Star Bar and its popular comedy night get a reprieve

It’s been 17 and a half years since Rodney “Rotknee” Leete got a solid night’s sleep on a Monday. That’s because Leete has helmed Rotknee Presents, Atlanta’s longest-running standup comedy show, since the early aughts, at Star Community Bar in Little Five Points — a show which goes late and gets rowdy on a night that is typically dead for even Atlanta’s thriving bar scene.

From its humble beginnings as a precursor to a popular karaoke night (the comedy lasted, the karaoke did not), back when Atlanta’s comedy scene was still in its fledgling phase, Rotknee Presents has weathered multiple owners and close calls about Star Bar shuttering for good, including a dramatic and abrupt closure announcement on New Year’s Eve 2019, before the present-day owners swooped in to the rescue.

Credit: Courtesy of Clayton English

Credit: Courtesy of Clayton English

Rotknee Presents has temporarily had to make camp at the Earl in East Atlanta during building renovations. And it has carried on awkwardly via Zoom during the COVID-19 pandemic.

This year, however, the most credible threat to the booked mic’s future in years left Atlanta’s comedy scene in a state of preliminary mourning, as news broke in September of plans to demolish and redevelop the former bank building on Moreland Avenue where Star Bar has sat since its founding in the 1990s. According to those reports, developers at Third & Urban were exploring whether to turn the space into a vague “mixed-use development.”

The outcry was immediate, with a petition spearheaded by Little 5 Points (L5P) Community Improvement District (CID) garnering more than 7,800 signatures.

Scott Pendergrast of Point Center Partners LLC, which owns the building that includes Star Bar, BOND Community Federal Credit Union, Abbadabba’s and 12 other small business tenants, confirmed on Nov. 11 that the building was under contract for sale but said at the time that he could not discuss further details due to a confidentiality agreement.

However, over the Thanksgiving holiday, things took another turn. Star Bar was granted yet another 11th-hour stay of execution, as Third & Urban pulled out of the deal with Point Center Partners, according to Star Bar co-owner Luke Lewis.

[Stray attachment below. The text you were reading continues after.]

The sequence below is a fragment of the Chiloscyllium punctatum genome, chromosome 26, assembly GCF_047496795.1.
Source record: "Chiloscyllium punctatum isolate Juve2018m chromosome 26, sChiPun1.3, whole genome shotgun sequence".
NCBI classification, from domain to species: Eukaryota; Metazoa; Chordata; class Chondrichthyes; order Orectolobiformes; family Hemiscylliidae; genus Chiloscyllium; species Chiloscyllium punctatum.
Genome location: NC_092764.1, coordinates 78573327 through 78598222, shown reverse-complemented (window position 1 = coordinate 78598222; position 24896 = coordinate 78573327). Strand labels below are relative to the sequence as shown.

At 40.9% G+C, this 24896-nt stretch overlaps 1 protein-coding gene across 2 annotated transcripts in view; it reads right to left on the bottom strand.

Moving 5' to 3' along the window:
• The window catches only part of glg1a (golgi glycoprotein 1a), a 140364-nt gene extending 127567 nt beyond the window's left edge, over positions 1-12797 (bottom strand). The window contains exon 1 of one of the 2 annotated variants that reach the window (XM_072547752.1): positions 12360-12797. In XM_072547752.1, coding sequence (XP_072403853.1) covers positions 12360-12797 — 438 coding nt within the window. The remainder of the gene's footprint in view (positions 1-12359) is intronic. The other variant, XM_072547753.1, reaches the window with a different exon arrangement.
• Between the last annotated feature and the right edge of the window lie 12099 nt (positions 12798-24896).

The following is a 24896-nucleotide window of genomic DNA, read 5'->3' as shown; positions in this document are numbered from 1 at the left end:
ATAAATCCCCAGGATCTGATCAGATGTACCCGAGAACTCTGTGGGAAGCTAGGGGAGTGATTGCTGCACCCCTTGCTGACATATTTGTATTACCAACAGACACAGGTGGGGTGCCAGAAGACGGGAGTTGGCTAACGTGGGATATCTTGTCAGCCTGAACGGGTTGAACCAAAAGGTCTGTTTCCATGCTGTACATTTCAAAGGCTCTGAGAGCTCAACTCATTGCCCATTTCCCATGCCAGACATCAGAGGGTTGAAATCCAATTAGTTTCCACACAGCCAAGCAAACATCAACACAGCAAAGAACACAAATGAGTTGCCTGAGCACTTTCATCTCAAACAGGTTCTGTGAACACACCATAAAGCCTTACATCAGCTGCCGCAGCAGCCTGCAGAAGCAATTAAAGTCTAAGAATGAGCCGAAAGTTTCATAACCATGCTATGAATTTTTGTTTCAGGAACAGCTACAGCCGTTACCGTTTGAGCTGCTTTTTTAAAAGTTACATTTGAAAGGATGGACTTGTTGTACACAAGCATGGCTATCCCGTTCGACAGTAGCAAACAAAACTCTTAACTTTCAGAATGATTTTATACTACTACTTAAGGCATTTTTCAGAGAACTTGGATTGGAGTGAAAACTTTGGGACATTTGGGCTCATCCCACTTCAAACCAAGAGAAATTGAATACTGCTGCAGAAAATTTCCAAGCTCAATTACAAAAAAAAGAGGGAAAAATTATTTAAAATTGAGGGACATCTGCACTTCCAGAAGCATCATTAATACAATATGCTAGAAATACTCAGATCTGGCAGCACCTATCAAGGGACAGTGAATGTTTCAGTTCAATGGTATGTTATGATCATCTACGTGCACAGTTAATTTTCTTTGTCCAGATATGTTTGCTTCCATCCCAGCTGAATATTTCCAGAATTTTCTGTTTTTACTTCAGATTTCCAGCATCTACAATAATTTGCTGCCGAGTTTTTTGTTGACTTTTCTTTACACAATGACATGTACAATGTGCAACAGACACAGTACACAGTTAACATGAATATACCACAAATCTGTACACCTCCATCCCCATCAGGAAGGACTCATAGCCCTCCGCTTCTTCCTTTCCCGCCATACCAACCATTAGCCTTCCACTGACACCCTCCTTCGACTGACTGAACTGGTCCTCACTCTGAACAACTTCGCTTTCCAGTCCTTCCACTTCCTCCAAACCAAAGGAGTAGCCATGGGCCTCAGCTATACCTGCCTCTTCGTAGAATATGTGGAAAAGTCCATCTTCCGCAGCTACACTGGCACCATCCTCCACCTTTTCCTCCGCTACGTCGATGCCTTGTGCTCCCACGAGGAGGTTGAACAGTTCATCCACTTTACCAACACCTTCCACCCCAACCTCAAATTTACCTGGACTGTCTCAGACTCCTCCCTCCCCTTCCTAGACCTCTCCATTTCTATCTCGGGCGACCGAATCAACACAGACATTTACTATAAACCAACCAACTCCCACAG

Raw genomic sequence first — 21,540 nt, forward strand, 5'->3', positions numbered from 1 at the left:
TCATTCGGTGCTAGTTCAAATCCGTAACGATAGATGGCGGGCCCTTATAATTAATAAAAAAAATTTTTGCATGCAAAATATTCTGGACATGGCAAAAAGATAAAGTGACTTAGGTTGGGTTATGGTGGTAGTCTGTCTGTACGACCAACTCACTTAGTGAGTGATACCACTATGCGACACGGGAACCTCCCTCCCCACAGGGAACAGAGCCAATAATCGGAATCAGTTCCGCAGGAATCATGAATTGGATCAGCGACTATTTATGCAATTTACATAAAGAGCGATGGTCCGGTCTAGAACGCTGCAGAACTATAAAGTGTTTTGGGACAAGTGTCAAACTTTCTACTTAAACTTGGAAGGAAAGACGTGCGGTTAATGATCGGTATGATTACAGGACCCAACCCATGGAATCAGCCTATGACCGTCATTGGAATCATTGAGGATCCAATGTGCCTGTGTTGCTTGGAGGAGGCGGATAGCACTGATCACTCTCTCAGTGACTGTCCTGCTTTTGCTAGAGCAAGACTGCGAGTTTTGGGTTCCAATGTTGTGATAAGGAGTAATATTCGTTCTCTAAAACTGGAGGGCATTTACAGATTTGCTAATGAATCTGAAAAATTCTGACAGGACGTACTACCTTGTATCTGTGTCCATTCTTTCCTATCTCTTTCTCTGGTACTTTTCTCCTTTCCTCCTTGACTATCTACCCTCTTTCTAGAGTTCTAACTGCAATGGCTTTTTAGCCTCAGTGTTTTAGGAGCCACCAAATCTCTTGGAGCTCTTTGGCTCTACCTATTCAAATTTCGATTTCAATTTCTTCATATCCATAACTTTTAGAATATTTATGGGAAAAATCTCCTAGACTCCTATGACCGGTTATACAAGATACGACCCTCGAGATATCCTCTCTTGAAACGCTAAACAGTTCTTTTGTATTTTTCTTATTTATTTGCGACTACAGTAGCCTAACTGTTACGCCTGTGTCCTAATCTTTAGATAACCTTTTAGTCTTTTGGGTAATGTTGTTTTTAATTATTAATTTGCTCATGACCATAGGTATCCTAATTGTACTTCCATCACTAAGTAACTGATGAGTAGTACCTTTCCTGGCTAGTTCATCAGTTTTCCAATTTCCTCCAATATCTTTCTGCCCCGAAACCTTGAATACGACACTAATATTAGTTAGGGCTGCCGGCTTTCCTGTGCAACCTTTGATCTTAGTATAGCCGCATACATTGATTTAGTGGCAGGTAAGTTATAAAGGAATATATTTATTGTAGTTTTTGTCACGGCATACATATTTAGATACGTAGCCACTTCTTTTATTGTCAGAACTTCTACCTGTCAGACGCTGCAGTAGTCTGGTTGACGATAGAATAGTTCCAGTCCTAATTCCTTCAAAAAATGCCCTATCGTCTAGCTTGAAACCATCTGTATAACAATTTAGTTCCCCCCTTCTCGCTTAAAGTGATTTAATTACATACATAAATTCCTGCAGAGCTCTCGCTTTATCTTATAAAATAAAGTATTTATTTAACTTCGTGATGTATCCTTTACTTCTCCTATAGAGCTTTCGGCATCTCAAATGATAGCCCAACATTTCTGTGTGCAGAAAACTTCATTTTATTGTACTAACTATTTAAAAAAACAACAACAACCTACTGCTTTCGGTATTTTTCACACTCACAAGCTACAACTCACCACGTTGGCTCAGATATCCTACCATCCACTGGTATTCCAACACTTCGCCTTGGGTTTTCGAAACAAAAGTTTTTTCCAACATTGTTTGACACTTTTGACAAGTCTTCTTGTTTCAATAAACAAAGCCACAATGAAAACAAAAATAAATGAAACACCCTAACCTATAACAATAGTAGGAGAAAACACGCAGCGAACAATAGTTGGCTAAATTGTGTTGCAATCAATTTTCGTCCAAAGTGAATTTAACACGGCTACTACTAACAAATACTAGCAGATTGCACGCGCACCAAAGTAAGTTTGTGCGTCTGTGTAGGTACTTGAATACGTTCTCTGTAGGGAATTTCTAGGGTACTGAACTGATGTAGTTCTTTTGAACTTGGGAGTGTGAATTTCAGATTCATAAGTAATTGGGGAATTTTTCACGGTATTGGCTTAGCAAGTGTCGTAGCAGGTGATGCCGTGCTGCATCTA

Lewis confirmed on Monday that a new lease was in the works, though it had not been signed yet. “The immediate news is that we carry on into 2023 and hopefully beyond,” he said. “Long term, we have asked for a price to buy the building.”

Credit: Courtesy of Lace Larrabee

Credit: Courtesy of Lace Larrabee

Yet another close call had comics and comedy fans alike asking what the scene in Atlanta would look like without its grungy, gritty hub for laughs? For comic Lace Larrabee, who made the semi-finals of “America’s Got Talent” this year, it would be a “massive blow to the history of standup comedy in Atlanta.”

“Back in the day, there were only a few places you could go up that were legit. You could pop in; it’s smokey, it’s run-down looking. You’ve got this host yelling at people to shut up all the time. Everyone is intermingling,” she said. “There wasn’t a comedy club, gatekeeper or this untouchable booker. You didn’t need a manager to get in there. It was the definition of Alt Comedy in Atlanta.”

Atlanta comedian and writer Clayton English, who won “Last Comic Standing” in 2015 and now headlines gigs across the country, said back when he was starting, there were only a handful of open mics. Star Bar stood out because it offered a built-in audience that was comedy-savvy and eager to hear good material.

Beyond just the comedy night, English said Star Bar was a place you could go if you just needed somewhere to be. “I’ve seen good concerts and cool shows. It was like a cool-ass Cheers,” he says.